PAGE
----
For now, Google won't allow third-party apps to access Pixel 4's Motion Sense
One of the most promising new features that Google included with the Pixel 4 series is called Motion Sense. Using the company's Project Soli radar backed chip, the Pixel 4 and Pixel 4 XL can be controlled using hand gestures. Right now, in regions where the Soli chip has received regulatory approval (like the U.S.), users can dismiss alarms, silence phone calls and skip streaming content with a wave of a hand above the screen.
Pokemon Wave Hello and Headed South. The former allows you to use Motion Sense to wave hello to several Pokemon while the latter is a game that allows users to control a bird (appropriately named Soli) with Motion Sense.Nine streaming services are compatible with Motion Sense at the moment (Amazon Music, Deezer, Google Play Music, iHeartRadio, Pandora, Spotify, Spotify Stations, YouTube Music and YouTube). It also will work with two demo apps,
Google raised expectations about Motion Sense and the feature seems underwhelming for now
Frankly, Motion Sense seems underwhelming at the moment. Back in June when rumors first surfaced that the Pixel 4 family might use Project Soli in some fashion, expectations ran high. It was thought that users would be able to make adjustments to the phone's controls with hand gestures as subtle as using the thumb and index finger as though one were winding an old-fashioned wristwatch. But this first incarnation of Motion Sense is quite limited and according to Android Police, Google has no plans to give third-party developers access to the feature. But that might change in the future. A Google spokesman said that it while third party developers are shut out of the radar based system right now, it will make an announcement once that changes.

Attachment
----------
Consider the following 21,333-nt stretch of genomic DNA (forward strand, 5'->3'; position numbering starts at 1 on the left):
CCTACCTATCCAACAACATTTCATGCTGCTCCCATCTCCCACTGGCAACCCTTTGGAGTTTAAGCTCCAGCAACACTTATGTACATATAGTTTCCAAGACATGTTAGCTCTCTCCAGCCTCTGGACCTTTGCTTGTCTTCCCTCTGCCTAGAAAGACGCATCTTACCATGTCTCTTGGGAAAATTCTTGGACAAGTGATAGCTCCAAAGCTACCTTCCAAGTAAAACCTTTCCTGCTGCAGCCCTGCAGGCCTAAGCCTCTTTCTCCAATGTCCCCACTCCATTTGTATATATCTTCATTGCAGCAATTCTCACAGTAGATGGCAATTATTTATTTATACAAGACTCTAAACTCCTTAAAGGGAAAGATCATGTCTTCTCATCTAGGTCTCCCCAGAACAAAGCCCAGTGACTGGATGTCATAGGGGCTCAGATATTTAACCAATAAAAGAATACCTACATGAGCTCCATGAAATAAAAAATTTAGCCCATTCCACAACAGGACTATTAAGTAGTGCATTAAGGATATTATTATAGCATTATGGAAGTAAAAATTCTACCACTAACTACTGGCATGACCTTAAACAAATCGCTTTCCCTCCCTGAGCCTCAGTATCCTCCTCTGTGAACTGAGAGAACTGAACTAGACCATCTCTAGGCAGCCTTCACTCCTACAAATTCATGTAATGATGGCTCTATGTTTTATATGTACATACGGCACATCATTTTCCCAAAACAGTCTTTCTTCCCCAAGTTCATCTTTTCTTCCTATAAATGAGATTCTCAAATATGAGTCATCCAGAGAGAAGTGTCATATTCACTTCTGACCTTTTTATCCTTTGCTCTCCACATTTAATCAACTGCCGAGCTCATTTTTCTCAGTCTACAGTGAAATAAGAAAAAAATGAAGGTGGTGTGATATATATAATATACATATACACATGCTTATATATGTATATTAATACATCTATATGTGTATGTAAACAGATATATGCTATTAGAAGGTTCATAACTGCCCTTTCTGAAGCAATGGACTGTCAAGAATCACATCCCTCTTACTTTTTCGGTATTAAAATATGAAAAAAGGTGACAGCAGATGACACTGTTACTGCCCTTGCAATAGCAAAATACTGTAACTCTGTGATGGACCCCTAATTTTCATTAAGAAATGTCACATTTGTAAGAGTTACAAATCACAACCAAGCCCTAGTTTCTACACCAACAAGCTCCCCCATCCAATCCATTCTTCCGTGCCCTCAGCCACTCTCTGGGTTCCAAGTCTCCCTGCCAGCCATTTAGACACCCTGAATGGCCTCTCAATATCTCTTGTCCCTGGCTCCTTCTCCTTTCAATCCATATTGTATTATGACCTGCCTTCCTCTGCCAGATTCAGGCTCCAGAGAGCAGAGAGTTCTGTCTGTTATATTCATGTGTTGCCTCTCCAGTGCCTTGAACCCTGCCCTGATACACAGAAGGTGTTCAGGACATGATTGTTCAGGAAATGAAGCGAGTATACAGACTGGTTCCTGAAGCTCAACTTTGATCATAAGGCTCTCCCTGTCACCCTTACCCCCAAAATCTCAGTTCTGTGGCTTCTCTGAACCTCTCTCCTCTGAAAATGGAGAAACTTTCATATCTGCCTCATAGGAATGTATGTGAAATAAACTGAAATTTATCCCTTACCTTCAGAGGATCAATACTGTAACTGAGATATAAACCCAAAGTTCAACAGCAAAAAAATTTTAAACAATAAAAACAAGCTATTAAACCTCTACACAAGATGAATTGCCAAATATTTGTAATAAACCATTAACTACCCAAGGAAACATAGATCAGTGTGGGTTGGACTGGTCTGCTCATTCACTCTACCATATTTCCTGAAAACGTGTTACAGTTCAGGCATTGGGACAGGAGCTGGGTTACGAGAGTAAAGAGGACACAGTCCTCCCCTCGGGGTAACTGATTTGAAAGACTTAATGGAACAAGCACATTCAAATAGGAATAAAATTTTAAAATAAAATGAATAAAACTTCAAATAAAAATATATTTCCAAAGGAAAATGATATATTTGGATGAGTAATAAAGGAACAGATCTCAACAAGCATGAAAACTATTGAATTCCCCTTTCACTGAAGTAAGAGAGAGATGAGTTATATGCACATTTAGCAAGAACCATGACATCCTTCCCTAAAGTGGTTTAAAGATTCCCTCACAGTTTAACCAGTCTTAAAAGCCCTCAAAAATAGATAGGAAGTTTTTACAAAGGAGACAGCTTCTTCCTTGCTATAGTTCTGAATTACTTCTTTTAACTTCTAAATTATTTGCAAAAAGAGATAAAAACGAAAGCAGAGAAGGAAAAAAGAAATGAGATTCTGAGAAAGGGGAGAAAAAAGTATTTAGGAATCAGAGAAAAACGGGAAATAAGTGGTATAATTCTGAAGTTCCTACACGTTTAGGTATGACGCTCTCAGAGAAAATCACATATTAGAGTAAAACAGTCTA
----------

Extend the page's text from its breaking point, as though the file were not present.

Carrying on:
Perhaps we were expecting too much from Motion Sense, especially the way that Google had hinted that the Pixel 4 series was going to challenge the best from Apple and Samsung. The feature is in its infancy and we will have to see whether Google broadens its capabilities with future updates. We also might learn more next May when Google holds its annual I/O developer conference.
Motion Sense on the Pixel 4 seems underwhelming for now
While Motion Sense might have been a disappointment out of the gate, some Pixel 4 users are also unhappy with Google's Face unlock biometric feature. Similar to Apple's Face ID, the facial recognition feature on the Pixel 4 family flashes a pattern on the user's face using infrared beams and discrepancies in the pattern create unique 3D maps of the face. But unlike Apple, which demands that users be active with their eyes open to allow Face ID to work, Google allows Face unlock to open a Pixel 4 even when the user has his eyes closed. This could allow a bad actor to knock a Pixel 4 user unconscious and put the phone up to his face to gain entry to the handset. Or, in a less violent scenario, someone sleeping can have his phone put up to his face and even with the eyes shut, the phone will open. Google plans on sending out an update that will add an option allowing the user to require that his eyes be open in order to unlock the Pixel 4.
Like Apple, Google is relying totally on its "secure" facial recognition system on its latest handsets. Apple dropped Touch ID completely starting with the iPhone X in 2017, and all six iPhone models released since then had just one biometric security feature onboard: Face ID. Google has dropped the rear-facing fingerprint scanner that has been a part of the Pixel line since the first model was released back in 2016. Google even integrated Motion Sense into Face unlock. Let's say that your Pixel 4 is lying flat on a table. As you reach for the device, the Soli chip reads the movement and turns on Face unlock. Thus, in one smooth motion, without having to tap the screen, Face unlock can have your Pixel 4 unlocked quickly.